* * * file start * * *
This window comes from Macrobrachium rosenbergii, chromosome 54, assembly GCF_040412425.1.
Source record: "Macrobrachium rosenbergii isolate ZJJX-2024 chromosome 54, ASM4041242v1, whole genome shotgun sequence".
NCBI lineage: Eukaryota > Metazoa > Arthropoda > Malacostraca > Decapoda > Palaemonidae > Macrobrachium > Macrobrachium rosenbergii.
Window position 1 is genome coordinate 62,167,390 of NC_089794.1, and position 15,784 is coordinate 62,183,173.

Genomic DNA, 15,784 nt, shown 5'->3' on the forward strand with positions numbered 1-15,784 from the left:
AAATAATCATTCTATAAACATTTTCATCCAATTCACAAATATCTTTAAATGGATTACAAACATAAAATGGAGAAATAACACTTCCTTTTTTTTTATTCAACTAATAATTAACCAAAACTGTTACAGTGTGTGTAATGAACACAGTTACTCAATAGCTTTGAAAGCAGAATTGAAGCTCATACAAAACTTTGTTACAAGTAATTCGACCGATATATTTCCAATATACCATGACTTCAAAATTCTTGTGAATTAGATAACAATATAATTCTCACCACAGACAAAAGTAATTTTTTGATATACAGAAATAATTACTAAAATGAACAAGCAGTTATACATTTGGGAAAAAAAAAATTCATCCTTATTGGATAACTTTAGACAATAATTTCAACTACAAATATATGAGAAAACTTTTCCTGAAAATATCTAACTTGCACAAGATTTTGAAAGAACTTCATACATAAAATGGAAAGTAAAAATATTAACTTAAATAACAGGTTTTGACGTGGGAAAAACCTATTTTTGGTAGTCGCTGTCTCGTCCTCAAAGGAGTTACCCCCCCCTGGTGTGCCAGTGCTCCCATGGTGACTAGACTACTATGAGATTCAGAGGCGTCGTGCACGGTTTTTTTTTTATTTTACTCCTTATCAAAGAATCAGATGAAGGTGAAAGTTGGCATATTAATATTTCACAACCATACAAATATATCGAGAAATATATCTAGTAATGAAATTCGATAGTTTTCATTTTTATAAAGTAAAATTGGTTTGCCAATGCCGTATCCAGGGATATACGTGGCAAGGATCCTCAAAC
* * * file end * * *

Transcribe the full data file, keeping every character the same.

This window comes from Macrobrachium rosenbergii, chromosome 54, assembly GCF_040412425.1.
Source record: "Macrobrachium rosenbergii isolate ZJJX-2024 chromosome 54, ASM4041242v1, whole genome shotgun sequence".
NCBI lineage: Eukaryota > Metazoa > Arthropoda > Malacostraca > Decapoda > Palaemonidae > Macrobrachium > Macrobrachium rosenbergii.
Window position 1 is genome coordinate 62,167,390 of NC_089794.1, and position 15,784 is coordinate 62,183,173.

Genomic DNA, 15,784 nt, shown 5'->3' on the forward strand with positions numbered 1-15,784 from the left:
AAATAATCATTCTATAAACATTTTCATCCAATTCACAAATATCTTTAAATGGATTACAAACATAAAATGGAGAAATAACACTTCCTTTTTTTTTATTCAACTAATAATTAACCAAAACTGTTACAGTGTGTGTAATGAACACAGTTACTCAATAGCTTTGAAAGCAGAATTGAAGCTCATACAAAACTTTGTTACAAGTAATTCGACCGATATATTTCCAATATACCATGACTTCAAAATTCTTGTGAATTAGATAACAATATAATTCTCACCACAGACAAAAGTAATTTTTTGATATACAGAAATAATTACTAAAATGAACAAGCAGTTATACATTTGGGAAAAAAAAAATTCATCCTTATTGGATAACTTTAGACAATAATTTCAACTACAAATATATGAGAAAACTTTTCCTGAAAATATCTAACTTGCACAAGATTTTGAAAGAACTTCATACATAAAATGGAAAGTAAAAATATTAACTTAAATAACAGGTTTTGACGTGGGAAAAACCTATTTTTGGTAGTCGCTGTCTCGTCCTCAAAGGAGTTACCCCCCCCTGGTGTGCCAGTGCTCCCATGGTGACTAGACTACTATGAGATTCAGAGGCGTCGTGCACGGTTTTTTTTTTATTTTACTCCTTATCAAAGAATCAGATGAAGGTGAAAGTTGGCATATTAATATTTCACAACCATACAAATATATCGAGAAATATATCTAGTAATGAAATTCGATAGTTTTCATTTTTATAAAGTAAAATTGGTTTGCCAATGCCGTATCCAGGGATATACGTGGCAAGGATCCTCAAAC